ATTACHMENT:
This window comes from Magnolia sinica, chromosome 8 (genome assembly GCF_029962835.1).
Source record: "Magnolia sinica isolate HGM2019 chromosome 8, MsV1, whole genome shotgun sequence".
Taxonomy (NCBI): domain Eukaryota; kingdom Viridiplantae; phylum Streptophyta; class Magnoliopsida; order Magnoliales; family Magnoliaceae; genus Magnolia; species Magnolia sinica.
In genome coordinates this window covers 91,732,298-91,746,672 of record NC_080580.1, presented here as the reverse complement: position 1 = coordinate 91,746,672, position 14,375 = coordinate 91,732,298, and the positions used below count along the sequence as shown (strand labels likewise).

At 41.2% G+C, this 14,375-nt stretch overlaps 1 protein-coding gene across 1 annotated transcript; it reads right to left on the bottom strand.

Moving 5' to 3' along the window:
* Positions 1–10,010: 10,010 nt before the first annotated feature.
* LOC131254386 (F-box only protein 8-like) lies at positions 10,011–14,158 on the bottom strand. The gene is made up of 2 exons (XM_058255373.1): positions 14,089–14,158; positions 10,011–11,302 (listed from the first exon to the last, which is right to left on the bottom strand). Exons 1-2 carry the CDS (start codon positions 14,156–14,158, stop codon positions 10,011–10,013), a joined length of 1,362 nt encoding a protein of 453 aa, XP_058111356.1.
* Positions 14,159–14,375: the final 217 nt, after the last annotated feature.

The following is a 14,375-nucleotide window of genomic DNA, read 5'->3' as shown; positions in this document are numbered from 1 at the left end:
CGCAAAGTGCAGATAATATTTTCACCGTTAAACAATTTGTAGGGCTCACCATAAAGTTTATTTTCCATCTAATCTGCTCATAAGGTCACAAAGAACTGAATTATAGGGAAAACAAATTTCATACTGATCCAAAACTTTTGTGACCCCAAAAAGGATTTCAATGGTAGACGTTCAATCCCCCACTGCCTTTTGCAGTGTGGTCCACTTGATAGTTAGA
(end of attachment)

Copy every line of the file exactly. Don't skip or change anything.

This window comes from Magnolia sinica, chromosome 8 (genome assembly GCF_029962835.1).
Source record: "Magnolia sinica isolate HGM2019 chromosome 8, MsV1, whole genome shotgun sequence".
Taxonomy (NCBI): domain Eukaryota; kingdom Viridiplantae; phylum Streptophyta; class Magnoliopsida; order Magnoliales; family Magnoliaceae; genus Magnolia; species Magnolia sinica.
In genome coordinates this window covers 91,732,298-91,746,672 of record NC_080580.1, presented here as the reverse complement: position 1 = coordinate 91,746,672, position 14,375 = coordinate 91,732,298, and the positions used below count along the sequence as shown (strand labels likewise).

At 41.2% G+C, this 14,375-nt stretch overlaps 1 protein-coding gene across 1 annotated transcript; it reads right to left on the bottom strand.

Moving 5' to 3' along the window:
* Positions 1–10,010: 10,010 nt before the first annotated feature.
* LOC131254386 (F-box only protein 8-like) lies at positions 10,011–14,158 on the bottom strand. The gene is made up of 2 exons (XM_058255373.1): positions 14,089–14,158; positions 10,011–11,302 (listed from the first exon to the last, which is right to left on the bottom strand). Exons 1-2 carry the CDS (start codon positions 14,156–14,158, stop codon positions 10,011–10,013), a joined length of 1,362 nt encoding a protein of 453 aa, XP_058111356.1.
* Positions 14,159–14,375: the final 217 nt, after the last annotated feature.

The following is a 14,375-nucleotide window of genomic DNA, read 5'->3' as shown; positions in this document are numbered from 1 at the left end:
CGCAAAGTGCAGATAATATTTTCACCGTTAAACAATTTGTAGGGCTCACCATAAAGTTTATTTTCCATCTAATCTGCTCATAAGGTCACAAAGAACTGAATTATAGGGAAAACAAATTTCATACTGATCCAAAACTTTTGTGACCCCAAAAAGGATTTCAATGGTAGACGTTCAATCCCCCACTGCCTTTTGCAGTGTGGTCCACTTGATAGTTAGA